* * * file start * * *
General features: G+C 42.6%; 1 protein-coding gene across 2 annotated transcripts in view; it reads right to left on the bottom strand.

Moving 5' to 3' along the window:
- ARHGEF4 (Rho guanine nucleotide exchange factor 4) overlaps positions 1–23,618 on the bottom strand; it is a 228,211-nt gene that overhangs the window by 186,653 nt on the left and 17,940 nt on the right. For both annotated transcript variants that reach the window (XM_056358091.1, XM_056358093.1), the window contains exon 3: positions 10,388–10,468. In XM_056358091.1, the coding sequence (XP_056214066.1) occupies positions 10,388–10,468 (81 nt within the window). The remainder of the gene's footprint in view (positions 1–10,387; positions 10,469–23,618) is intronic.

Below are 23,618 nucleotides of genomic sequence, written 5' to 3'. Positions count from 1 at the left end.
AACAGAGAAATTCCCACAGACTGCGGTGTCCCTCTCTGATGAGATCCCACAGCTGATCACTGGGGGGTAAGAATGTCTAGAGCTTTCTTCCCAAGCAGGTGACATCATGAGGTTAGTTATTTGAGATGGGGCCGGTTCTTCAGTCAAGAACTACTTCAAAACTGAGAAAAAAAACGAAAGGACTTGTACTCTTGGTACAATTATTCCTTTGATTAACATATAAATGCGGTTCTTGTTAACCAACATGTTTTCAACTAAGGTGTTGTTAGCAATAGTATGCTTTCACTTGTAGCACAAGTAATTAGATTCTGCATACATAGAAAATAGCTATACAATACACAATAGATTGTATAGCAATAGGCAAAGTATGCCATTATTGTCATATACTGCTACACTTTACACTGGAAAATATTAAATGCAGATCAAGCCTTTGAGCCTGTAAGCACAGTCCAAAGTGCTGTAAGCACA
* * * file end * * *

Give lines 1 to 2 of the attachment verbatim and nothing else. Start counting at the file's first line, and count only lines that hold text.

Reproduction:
General features: G+C 42.6%; 1 protein-coding gene across 2 annotated transcripts in view; it reads right to left on the bottom strand.

Moving 5' to 3' along the window: